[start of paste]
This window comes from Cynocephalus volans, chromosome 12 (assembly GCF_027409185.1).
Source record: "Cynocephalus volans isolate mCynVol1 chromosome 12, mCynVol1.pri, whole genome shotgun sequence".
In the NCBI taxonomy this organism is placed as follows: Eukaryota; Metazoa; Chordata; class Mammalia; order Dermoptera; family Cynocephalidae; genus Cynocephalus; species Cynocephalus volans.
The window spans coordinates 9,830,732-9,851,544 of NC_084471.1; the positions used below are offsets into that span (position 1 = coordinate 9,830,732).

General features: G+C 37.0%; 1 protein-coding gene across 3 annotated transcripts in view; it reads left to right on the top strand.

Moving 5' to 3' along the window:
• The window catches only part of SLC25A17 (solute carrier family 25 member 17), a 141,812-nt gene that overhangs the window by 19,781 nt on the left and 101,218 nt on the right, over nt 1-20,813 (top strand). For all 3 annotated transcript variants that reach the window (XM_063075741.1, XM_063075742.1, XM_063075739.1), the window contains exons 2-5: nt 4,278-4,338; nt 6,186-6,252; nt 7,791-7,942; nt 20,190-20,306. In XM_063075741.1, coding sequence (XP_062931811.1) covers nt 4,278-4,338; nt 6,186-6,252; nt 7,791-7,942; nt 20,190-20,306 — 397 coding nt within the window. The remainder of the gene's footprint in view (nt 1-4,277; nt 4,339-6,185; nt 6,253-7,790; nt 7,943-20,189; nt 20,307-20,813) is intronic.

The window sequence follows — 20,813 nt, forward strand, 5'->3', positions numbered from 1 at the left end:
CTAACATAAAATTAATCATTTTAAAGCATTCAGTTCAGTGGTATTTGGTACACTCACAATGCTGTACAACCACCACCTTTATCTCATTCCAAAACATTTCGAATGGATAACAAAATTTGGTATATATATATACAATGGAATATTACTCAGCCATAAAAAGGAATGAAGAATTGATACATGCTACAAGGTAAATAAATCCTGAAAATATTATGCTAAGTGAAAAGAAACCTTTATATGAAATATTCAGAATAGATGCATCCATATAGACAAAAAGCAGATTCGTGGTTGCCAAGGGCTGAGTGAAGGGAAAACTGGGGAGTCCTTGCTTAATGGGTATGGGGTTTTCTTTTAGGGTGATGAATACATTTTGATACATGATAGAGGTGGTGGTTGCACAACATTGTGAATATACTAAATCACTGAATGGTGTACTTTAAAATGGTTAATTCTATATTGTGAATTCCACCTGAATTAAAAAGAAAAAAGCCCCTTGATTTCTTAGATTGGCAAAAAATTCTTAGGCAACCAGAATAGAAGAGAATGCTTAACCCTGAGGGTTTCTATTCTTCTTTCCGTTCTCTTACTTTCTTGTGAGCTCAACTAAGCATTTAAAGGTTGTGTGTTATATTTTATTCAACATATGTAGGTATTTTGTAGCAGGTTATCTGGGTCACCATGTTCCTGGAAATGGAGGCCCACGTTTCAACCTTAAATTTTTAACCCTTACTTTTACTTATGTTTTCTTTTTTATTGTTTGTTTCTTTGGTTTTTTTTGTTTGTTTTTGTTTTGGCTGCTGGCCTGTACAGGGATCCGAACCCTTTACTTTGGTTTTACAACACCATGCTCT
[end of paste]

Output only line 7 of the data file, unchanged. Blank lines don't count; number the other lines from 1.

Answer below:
• The window catches only part of SLC25A17 (solute carrier family 25 member 17), a 141,812-nt gene that overhangs the window by 19,781 nt on the left and 101,218 nt on the right, over nt 1-20,813 (top strand). For all 3 annotated transcript variants that reach the window (XM_063075741.1, XM_063075742.1, XM_063075739.1), the window contains exons 2-5: nt 4,278-4,338; nt 6,186-6,252; nt 7,791-7,942; nt 20,190-20,306. In XM_063075741.1, coding sequence (XP_062931811.1) covers nt 4,278-4,338; nt 6,186-6,252; nt 7,791-7,942; nt 20,190-20,306 — 397 coding nt within the window. The remainder of the gene's footprint in view (nt 1-4,277; nt 4,339-6,185; nt 6,253-7,790; nt 7,943-20,189; nt 20,307-20,813) is intronic.